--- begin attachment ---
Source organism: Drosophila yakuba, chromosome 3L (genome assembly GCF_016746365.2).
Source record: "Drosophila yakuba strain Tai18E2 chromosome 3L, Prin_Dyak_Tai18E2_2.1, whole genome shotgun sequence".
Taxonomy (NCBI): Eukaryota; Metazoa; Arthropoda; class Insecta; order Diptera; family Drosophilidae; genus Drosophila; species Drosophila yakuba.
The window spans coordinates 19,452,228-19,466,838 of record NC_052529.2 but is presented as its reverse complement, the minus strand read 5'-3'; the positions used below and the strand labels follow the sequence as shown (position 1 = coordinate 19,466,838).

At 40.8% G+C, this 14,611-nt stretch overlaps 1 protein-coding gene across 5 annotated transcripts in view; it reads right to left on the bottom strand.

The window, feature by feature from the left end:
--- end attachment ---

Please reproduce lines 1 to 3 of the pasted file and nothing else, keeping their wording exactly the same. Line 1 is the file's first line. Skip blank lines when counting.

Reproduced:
Source organism: Drosophila yakuba, chromosome 3L (genome assembly GCF_016746365.2).
Source record: "Drosophila yakuba strain Tai18E2 chromosome 3L, Prin_Dyak_Tai18E2_2.1, whole genome shotgun sequence".
Taxonomy (NCBI): Eukaryota; Metazoa; Arthropoda; class Insecta; order Diptera; family Drosophilidae; genus Drosophila; species Drosophila yakuba.